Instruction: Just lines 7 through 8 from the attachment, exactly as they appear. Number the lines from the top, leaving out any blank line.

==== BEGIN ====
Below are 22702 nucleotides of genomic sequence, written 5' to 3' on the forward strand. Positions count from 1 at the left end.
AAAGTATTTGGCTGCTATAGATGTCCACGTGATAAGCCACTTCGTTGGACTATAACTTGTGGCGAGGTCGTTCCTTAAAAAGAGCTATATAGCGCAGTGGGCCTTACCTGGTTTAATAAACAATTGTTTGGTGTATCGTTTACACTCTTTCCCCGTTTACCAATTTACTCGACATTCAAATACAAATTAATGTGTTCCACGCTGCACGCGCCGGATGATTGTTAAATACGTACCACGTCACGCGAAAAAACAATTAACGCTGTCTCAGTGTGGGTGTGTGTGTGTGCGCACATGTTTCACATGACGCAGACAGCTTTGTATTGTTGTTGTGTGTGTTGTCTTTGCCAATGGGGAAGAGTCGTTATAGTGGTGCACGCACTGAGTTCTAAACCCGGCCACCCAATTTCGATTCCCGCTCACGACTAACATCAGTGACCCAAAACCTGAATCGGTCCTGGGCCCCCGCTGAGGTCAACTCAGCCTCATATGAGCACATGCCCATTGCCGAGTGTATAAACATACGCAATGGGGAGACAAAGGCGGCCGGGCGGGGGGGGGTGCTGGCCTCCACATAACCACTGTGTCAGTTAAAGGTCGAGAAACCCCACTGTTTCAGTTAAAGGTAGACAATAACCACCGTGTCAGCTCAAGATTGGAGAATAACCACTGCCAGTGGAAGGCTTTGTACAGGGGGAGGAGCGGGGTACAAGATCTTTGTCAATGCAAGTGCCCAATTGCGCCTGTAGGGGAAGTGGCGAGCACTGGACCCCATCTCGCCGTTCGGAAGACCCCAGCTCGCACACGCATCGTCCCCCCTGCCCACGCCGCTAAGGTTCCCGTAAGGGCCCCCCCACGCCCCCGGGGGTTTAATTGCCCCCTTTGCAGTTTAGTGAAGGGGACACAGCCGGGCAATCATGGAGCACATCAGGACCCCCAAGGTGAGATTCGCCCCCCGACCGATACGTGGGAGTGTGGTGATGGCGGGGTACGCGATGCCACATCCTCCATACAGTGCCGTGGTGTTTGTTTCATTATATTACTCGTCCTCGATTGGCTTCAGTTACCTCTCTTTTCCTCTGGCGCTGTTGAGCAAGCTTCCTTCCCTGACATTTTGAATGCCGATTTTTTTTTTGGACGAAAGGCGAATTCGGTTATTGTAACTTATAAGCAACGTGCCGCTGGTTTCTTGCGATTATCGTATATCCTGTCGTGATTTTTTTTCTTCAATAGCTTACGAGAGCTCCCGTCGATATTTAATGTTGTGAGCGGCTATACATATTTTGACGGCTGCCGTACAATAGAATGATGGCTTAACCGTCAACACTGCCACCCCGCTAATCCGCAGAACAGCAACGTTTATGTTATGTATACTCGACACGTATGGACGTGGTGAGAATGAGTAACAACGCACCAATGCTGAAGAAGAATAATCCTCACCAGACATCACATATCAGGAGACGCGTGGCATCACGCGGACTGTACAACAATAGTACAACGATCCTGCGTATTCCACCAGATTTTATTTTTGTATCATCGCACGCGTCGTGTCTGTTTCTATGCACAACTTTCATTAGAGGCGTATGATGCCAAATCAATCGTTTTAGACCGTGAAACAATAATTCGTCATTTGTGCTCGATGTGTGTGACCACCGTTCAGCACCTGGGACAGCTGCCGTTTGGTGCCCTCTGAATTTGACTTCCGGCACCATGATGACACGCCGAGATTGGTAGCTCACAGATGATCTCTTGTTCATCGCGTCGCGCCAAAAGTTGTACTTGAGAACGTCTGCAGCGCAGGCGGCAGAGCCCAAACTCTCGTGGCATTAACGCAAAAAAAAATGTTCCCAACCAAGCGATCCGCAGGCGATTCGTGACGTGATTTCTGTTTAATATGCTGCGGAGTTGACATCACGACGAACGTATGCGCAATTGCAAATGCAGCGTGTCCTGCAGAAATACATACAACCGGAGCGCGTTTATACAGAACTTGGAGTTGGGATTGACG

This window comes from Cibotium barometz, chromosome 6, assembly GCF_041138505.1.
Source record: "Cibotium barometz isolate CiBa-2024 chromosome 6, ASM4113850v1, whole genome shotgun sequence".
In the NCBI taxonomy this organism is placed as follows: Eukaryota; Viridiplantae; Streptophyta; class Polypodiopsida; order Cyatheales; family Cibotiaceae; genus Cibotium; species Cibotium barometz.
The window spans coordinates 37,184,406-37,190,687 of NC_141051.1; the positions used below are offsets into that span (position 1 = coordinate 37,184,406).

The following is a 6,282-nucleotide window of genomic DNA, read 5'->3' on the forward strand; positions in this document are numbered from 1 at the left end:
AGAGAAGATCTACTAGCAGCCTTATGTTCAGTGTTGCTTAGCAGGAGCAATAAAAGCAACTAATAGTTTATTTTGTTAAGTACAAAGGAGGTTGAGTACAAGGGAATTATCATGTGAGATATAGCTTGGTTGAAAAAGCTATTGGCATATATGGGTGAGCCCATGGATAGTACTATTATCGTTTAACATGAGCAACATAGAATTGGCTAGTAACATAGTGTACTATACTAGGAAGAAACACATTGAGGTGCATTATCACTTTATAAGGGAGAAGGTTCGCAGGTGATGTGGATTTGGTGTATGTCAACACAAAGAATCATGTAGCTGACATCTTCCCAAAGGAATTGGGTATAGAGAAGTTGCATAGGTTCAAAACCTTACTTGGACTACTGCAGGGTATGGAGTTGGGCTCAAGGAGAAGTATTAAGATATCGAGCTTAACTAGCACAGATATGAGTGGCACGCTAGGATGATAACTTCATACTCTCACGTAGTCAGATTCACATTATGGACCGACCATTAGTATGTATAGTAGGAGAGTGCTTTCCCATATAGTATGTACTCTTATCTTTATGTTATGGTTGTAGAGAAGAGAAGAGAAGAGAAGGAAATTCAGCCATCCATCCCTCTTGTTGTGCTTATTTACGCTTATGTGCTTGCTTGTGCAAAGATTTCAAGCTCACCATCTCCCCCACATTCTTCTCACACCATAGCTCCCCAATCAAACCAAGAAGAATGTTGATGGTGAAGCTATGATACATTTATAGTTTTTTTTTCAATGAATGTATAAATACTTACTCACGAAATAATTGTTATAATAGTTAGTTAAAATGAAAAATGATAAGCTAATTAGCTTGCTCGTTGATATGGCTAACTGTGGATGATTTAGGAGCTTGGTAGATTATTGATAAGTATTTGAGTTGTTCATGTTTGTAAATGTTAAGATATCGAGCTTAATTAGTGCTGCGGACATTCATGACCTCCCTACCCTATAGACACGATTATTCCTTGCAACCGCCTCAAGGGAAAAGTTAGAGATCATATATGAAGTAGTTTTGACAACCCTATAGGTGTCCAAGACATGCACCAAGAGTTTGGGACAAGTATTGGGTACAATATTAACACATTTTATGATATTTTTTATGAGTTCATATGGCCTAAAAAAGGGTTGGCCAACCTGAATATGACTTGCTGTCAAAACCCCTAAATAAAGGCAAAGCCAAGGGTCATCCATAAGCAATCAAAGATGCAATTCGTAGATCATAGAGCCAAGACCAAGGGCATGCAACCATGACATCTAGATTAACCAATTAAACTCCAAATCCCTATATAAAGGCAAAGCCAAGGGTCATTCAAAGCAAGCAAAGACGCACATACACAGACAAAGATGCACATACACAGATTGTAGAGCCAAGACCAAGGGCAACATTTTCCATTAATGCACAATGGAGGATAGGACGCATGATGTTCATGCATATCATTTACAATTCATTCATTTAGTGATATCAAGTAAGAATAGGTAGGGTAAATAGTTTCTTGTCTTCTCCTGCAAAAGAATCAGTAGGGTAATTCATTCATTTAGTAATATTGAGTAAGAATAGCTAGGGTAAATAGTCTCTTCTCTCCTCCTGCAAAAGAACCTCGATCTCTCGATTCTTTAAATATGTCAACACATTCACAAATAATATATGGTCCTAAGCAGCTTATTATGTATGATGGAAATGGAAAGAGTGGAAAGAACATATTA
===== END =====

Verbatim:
The following is a 6,282-nucleotide window of genomic DNA, read 5'->3' on the forward strand; positions in this document are numbered from 1 at the left end:
AGAGAAGATCTACTAGCAGCCTTATGTTCAGTGTTGCTTAGCAGGAGCAATAAAAGCAACTAATAGTTTATTTTGTTAAGTACAAAGGAGGTTGAGTACAAGGGAATTATCATGTGAGATATAGCTTGGTTGAAAAAGCTATTGGCATATATGGGTGAGCCCATGGATAGTACTATTATCGTTTAACATGAGCAACATAGAATTGGCTAGTAACATAGTGTACTATACTAGGAAGAAACACATTGAGGTGCATTATCACTTTATAAGGGAGAAGGTTCGCAGGTGATGTGGATTTGGTGTATGTCAACACAAAGAATCATGTAGCTGACATCTTCCCAAAGGAATTGGGTATAGAGAAGTTGCATAGGTTCAAAACCTTACTTGGACTACTGCAGGGTATGGAGTTGGGCTCAAGGAGAAGTATTAAGATATCGAGCTTAACTAGCACAGATATGAGTGGCACGCTAGGATGATAACTTCATACTCTCACGTAGTCAGATTCACATTATGGACCGACCATTAGTATGTATAGTAGGAGAGTGCTTTCCCATATAGTATGTACTCTTATCTTTATGTTATGGTTGTAGAGAAGAGAAGAGAAGAGAAGGAAATTCAGCCATCCATCCCTCTTGTTGTGCTTATTTACGCTTATGTGCTTGCTTGTGCAAAGATTTCAAGCTCACCATCTCCCCCACATTCTTCTCACACCATAGCTCCCCAATCAAACCAAGAAGAATGTTGATGGTGAAGCTATGATACATTTATAGTTTTTTTTTCAATGAATGTATAAATACTTACTCACGAAATAATTGTTATAATAGTTAGTTAAAATGAAAAATGATAAGCTAATTAGCTTGCTCGTTGATATGGCTAACTGTGGATGATTTAGGAGCTTGGTAGATTATTGATAAGTATTTGAGTTGTTCATGTTTGTAAATGTTAAGATATCGAGCTTAATTAGTGCTGCGGACATTCATGACCTCCCTACCCTATAGACACGATTATTCCTTGCAACCGCCTCAAGGGAAAAGTTAGAGATCATATATGAAGTAGTTTTGACAACCCTATAGGTGTCCAAGACATGCACCAAGAGTTTGGGACAAGTATTGGGTACAATATTAACACATTTTATGATATTTTTTATGAGTTCATATGGCCTAAAAAAGGGTTGGCCAACCTGAATATGACTTGCTGTCAAAACCCCTAAATAAAGGCAAAGCCAAGGGTCATCCATAAGCAATCAAAGATGCAATTCGTAGATCATAGAGCCAAGACCAAGGGCATGCAACCATGACATCTAGATTAACCAATTAAACTCCAAATCCCTATATAAAGGCAAAGCCAAGGGTCATTCAAAGCAAGCAAAGACGCACATACACAGACAAAGATGCACATACACAGATTGTAGAGCCAAGACCAAGGGCAACATTTTCCATTAATGCACAATGGAGGATAGGACGCATGATGTTCATGCATATCATTTACAATTCATTCATTTAGTGATATCAAGTAAGAATAGGTAGGGTAAATAGTTTCTTGTCTTCTCCTGCAAAAGAATCAGTAGGGTAATTCATTCATTTAGTAATATTGAGTAAGAATAGCTAGGGTAAATAGTCTCTTCTCTCCTCCTGCAAAAGAACCTCGATCTCTCGATTCTTTAAATATGTCAACACATTCACAAATAATATATGGTCCTAAGCAGCTTATTATGTATGATGGAAATGGAAAGAGTGGAAAGAACATATTA